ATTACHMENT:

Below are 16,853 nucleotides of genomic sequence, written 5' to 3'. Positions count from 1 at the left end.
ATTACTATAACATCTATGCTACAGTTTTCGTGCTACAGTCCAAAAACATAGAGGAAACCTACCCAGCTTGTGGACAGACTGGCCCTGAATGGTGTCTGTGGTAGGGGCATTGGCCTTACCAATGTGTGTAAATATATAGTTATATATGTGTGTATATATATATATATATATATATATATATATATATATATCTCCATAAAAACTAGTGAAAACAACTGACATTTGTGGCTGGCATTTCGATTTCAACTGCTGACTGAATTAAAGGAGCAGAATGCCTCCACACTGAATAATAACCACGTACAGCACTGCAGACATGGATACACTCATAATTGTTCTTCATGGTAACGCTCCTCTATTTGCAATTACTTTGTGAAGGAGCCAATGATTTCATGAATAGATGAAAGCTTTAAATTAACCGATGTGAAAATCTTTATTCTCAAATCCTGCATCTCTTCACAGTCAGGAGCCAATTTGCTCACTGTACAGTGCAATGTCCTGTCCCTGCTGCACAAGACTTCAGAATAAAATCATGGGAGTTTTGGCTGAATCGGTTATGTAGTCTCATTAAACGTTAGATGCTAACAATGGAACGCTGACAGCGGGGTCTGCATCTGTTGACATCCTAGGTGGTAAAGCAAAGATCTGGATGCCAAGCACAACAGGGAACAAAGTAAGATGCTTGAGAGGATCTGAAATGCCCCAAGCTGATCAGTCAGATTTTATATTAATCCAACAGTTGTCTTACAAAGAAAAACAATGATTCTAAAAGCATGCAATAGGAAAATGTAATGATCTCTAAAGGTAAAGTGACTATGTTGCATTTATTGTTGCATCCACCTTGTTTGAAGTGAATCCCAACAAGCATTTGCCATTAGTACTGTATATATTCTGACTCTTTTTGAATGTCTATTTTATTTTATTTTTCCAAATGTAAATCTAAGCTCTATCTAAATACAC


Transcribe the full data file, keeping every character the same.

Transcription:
Below are 16,853 nucleotides of genomic sequence, written 5' to 3'. Positions count from 1 at the left end.
ATTACTATAACATCTATGCTACAGTTTTCGTGCTACAGTCCAAAAACATAGAGGAAACCTACCCAGCTTGTGGACAGACTGGCCCTGAATGGTGTCTGTGGTAGGGGCATTGGCCTTACCAATGTGTGTAAATATATAGTTATATATGTGTGTATATATATATATATATATATATATATATATATATATATCTCCATAAAAACTAGTGAAAACAACTGACATTTGTGGCTGGCATTTCGATTTCAACTGCTGACTGAATTAAAGGAGCAGAATGCCTCCACACTGAATAATAACCACGTACAGCACTGCAGACATGGATACACTCATAATTGTTCTTCATGGTAACGCTCCTCTATTTGCAATTACTTTGTGAAGGAGCCAATGATTTCATGAATAGATGAAAGCTTTAAATTAACCGATGTGAAAATCTTTATTCTCAAATCCTGCATCTCTTCACAGTCAGGAGCCAATTTGCTCACTGTACAGTGCAATGTCCTGTCCCTGCTGCACAAGACTTCAGAATAAAATCATGGGAGTTTTGGCTGAATCGGTTATGTAGTCTCATTAAACGTTAGATGCTAACAATGGAACGCTGACAGCGGGGTCTGCATCTGTTGACATCCTAGGTGGTAAAGCAAAGATCTGGATGCCAAGCACAACAGGGAACAAAGTAAGATGCTTGAGAGGATCTGAAATGCCCCAAGCTGATCAGTCAGATTTTATATTAATCCAACAGTTGTCTTACAAAGAAAAACAATGATTCTAAAAGCATGCAATAGGAAAATGTAATGATCTCTAAAGGTAAAGTGACTATGTTGCATTTATTGTTGCATCCACCTTGTTTGAAGTGAATCCCAACAAGCATTTGCCATTAGTACTGTATATATTCTGACTCTTTTTGAATGTCTATTTTATTTTATTTTTCCAAATGTAAATCTAAGCTCTATCTAAATACAC